3 Min Read
(Adds comment on iron ore imports)
May 8 (Reuters) - China's imports of oil, copper and iron ore fell in April on a month earlier, while coal and soybean shipments rose, customs data showed on Monday.
Copper: China imported 300,000 tonnes, versus 430,000 tonnes in March
Crude oil: China imported 34.39 million tonnes, versus 38.95 million tonnes in March
Iron ore: China imported 82.23 million tonnes, versus 95.56 million tonnes in March
Soybeans: China imported 8.02 million tonnes, versus 6.33 million tonnes in March
Coal: China imported 24.78 million tonnes, versus 22.09 million tonnes in March
Preliminary table of commodity trade data
Commentary on crude
"April looks more like a return to normal import levels. I expect imports to trend down further in the coming few months as refinery maintenance season unfolds and teapots run out of import quotas gradually. A pickup will come after July as the second batch of quotas get issued."
Commentary on soybeans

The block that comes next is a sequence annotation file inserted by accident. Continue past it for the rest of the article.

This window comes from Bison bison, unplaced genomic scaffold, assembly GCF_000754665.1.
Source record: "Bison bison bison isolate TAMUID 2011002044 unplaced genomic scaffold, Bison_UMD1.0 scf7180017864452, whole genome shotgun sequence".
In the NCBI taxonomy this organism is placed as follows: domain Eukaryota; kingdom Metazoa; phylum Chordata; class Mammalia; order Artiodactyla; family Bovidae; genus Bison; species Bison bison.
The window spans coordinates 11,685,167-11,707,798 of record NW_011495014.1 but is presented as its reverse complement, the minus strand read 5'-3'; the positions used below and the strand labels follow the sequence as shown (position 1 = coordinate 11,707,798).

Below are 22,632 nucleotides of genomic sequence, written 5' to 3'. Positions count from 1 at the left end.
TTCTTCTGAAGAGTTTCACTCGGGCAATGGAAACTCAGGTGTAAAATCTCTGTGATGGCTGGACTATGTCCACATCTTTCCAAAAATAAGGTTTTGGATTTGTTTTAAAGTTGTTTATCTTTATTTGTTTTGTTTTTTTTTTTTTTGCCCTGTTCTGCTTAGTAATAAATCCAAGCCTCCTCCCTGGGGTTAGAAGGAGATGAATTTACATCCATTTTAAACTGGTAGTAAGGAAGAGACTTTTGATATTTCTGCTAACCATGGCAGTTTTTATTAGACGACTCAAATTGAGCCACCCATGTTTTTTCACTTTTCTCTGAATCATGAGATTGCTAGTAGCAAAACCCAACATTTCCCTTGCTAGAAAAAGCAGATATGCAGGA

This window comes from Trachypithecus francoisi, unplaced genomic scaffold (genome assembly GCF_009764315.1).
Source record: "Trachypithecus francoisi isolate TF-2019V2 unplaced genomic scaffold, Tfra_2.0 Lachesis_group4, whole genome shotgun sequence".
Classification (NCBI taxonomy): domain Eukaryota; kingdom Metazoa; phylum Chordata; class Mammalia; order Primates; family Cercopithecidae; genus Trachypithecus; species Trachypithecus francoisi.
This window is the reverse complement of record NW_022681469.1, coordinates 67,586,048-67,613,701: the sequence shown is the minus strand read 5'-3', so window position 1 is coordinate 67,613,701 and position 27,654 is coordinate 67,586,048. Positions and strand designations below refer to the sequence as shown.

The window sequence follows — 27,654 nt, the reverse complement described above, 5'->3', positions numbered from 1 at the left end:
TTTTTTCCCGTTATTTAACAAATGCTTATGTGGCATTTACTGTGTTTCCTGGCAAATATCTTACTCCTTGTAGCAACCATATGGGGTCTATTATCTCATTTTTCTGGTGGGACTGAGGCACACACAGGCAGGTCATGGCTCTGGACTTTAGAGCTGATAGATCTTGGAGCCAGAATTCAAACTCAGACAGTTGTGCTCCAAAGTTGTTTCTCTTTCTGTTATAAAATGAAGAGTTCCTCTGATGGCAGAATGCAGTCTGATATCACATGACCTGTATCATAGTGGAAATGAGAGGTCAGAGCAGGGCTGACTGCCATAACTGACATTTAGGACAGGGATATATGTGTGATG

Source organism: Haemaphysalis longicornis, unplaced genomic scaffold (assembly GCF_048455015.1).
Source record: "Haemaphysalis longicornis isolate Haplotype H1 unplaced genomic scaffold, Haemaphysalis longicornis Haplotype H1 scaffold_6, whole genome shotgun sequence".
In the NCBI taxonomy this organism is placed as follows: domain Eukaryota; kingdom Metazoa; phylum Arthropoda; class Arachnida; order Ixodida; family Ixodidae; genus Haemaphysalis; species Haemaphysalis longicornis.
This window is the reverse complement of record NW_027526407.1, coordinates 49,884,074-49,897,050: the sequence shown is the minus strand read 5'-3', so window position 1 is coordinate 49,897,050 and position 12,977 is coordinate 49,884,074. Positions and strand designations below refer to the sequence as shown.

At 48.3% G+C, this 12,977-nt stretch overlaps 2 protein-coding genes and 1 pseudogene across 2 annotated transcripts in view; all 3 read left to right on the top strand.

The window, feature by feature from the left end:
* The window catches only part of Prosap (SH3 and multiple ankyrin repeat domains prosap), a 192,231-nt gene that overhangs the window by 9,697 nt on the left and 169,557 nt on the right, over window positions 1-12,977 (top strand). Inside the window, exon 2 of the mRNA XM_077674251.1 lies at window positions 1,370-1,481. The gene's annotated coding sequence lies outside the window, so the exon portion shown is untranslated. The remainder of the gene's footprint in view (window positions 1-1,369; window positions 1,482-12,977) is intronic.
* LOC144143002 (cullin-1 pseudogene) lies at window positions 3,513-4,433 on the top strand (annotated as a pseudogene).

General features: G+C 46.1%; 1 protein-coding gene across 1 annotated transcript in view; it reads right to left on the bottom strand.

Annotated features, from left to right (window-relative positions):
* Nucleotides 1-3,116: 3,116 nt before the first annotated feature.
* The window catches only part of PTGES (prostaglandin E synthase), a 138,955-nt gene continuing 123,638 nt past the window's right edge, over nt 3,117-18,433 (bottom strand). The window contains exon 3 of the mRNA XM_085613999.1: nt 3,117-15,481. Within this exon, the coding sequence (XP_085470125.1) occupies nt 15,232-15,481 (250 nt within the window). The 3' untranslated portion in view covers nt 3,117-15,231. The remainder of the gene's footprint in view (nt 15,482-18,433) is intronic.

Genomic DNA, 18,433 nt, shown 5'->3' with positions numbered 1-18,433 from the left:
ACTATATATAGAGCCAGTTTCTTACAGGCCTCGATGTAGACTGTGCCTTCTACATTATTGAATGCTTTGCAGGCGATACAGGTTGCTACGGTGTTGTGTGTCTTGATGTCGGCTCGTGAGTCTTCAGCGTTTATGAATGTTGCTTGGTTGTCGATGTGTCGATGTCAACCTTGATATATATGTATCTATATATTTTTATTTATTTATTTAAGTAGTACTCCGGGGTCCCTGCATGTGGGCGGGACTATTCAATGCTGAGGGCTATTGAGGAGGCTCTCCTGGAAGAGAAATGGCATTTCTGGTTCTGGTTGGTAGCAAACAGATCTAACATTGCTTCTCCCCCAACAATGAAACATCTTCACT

"April imports are in line with market expectation. Figures were the highest for the month of the year, which is mainly driven by high demand for overseas soybeans from the domestic market. Soybean imports continue to rise year by year, as meat production continues to expand in China, driven by Chinese people increasing demand for protein, though at a slower pace in last couple of years."
Commentary on iron ore
"It's possible that there were some delays in customs clearing in April because if you look at the market there was not so much change between March and April. The steel market was, for the most period, profitable and domestic production was relatively steady.
"Imports will remain high like around 80 million tonnes level given there's additional supply and they are very competitive compared with domestic iron ore."
For details, see the official Customs website (www.customs.gov.cn)
China is the world's biggest net crude oil consumer and top buyer of copper, coal, iron ore and soy. (Reporting by Asia Commodities and Energy team; Editing by Richard Pullin)